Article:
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December 29, 1989 - Image 70

Resource type:
Text
Publication:
The Detroit Jewish News, 1989-12-29

Disclaimer: Computer generated plain text may have errors. Read more about this.

SALE
ENDS
DEC.
31st

I HEALTH

THIS AD
IS WORTH

Work Hazards

Continued from preceding page

Alla/IC( 21
BEST
CLIMBER.
TEAR IT OUT
& BRING
IT IN.

FITNESS SOURCE

NOVI (in the Novi Town Center
South of 12 Oaks Mall & 1-96
ANN ARBOR (in the Maple
Village Shopping Center).

1-800-733-3488

Call for information or to order, deliv6red
or UPS to anywhere in Michigan

What's a climber? One of the
best ways to work out at home.
Just two easy steps build your
legs, strengthen your back, and
tone your buttocks. At special
$100 savings, a Precor Climber
is the perfect holiday gift!

FITNESS
SOURC



E1 U

Bee Kalt Travel

The Quality Tharel Specialists since 1958

once again presents ..

CANYON RANCH SPA

Special Low Rates for 1990
7 Night Packages

March 21-28, 1990
April 24-May 1, 1990
October 3-10, 1990
October 31-November 7, 1990

Call Gerrie Kalt or Rochelle Greenfield
at Bee Kalt Travel

"The Original Spa Specialists"

288.9600

Advertising in The Jewish News Gets Results
Place Your Ad Today. Call 354 6060

-

12-F FRIDAY, DECEMBER 29, 1989

,

-

How we cope with stress in
the workplace, says Johnson,
depends on several factors,
among them the degree of con-
trol we're allowed to have on
the job and the nature of our
social community in the office.
"Are you allowed to input in
_planning and decision-mak-
ing? Do you have control over
deadlines? Are you socially
isolated or do you have others
around to turn to for advice?"
queries Johnson. "These are
just some of the factors to be
considered when evaluating
your work environment."
Johnson referred to a study
conducted in Sweden which
concluded that the quality of a
worker's social support, rather
than his specific job, may be a
good indicator of how well he
copes with job stress. In addi-
tion, Johnson believes that
social interaction with co-
workers may improve car-
diovascular health.
This social support includes
being able to talk to fellow
workers during breaks or as
part of work, and meeting
with co-workers outside the
workplace. Johnson remarks,
"Isolated people tend to die
earlier than those with a rich
social life. Humans need social
interaction. It's natural to
turn to other people to help
handle stresses and strains.
When that collective creative
coping is not available, pro-
blems arise."
Johnson points to telephone
operators as an example.
"They are not encouraged to
interact with their fellow
employees and they're heavily
monitored," he reports. "As a

group, they manifest many
symptoms of stress."
If stress is prolonged, says
Johnson, it can have a damag-
ing effect not only on the in-
dividual but on his/her family
too.
Johnson cites many of the
symptoms of stress, such as
sleep disorders, stomach
upsets, muscle tension and
fatigue. In the past, he says, a
"blame-the-victim"
philosophy has prevailed.
These "warning signs" of
stress "mean that your body is
reacting to how your brain is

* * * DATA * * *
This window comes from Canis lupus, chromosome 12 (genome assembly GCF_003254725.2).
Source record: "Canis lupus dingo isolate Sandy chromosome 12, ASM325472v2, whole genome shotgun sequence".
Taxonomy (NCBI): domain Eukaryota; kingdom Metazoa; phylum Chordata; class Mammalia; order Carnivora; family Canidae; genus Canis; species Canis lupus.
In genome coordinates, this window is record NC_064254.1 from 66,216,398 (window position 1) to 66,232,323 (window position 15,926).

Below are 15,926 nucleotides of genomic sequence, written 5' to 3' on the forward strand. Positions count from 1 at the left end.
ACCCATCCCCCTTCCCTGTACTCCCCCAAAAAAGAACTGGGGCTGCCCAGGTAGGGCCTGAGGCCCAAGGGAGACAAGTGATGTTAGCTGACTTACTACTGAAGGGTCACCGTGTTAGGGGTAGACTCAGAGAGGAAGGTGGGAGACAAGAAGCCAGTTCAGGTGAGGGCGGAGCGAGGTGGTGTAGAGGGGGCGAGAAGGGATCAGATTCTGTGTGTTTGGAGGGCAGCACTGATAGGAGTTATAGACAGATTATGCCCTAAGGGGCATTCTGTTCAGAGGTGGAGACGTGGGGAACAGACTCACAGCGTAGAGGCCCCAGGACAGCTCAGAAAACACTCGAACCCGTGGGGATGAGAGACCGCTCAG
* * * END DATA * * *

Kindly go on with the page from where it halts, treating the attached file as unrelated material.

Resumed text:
feeling. We used to advise peo-
ple to "tough it out." We know
now that the brain is the
source of tremendous in-
fluence throughout the body.
If the brain feels something,
the body feels something."
Stress can have a wide range
of effects, from the
psychological to the behav-
ioral to the physical. These ef-
fects can be non-specific and
difficult to pin down. Com-
pounding the problem is the
fact that individuals respond
to stress in different ways.
If this is all making you feel
— well, even more stressed out
— take heart. According to
Johnson, stress does have its
positive side. "Studies have
shown that monotony, bore-
dom and lack of challenge can
also be stressful. We need a
certain amount of challenge in
our life to be fit. Otherwise,
our attitude spills over into
the rest of our life."
"Jobs that require us to be
flexible and adaptive are more
likely to help us cope with
changes in our personal life,"
says Johnson. ❑

I

Safety Tips For Seniors

Accident prevention is a
major component of Red Cross
health and safety services.
The following information
has been specifically prepared
to meet the safety needs of
senior citizens.

Safety In The Kitchen:
All areas should be well
lighted, especially sink and
stove.
Stove should NOT be under
a window with curtains.
The exhaust hood should
have an easy-to-clean filter
and should discharge outside
the house/apartment.
The pilot light should have
automatic cut-off if it goes
out.
Adequate counterspace
should help minimize trips
back and forth.
Use exhaust fan when stove
is in use.
Keep pan handles turned

away from other burners and
stove edge.
Do not wear long, loose
sleeves while cooking (fire
hazard).
Keep knives stored in rack
or drawer (pointing IN).
Keep potholders near stove
while cooking.
Keep small appliances
unplugged when not in use.
Keep countertops clear of
all unnecessary objects.
Keep drawers and cup-
boards closed. (Catch to pre-
vent drawer fallout.)
Wipe up all spilled grease,
oil, etc. (Fire, slipping, germs.)
Use stool or stepladder for
climbing, not chair. If unable
to safelyclimb, have someone
else do chores requiring
climbing.
Store all products in prop-
erly labeled containers, using
plastic or shatter-resistant
glass when possible.

4

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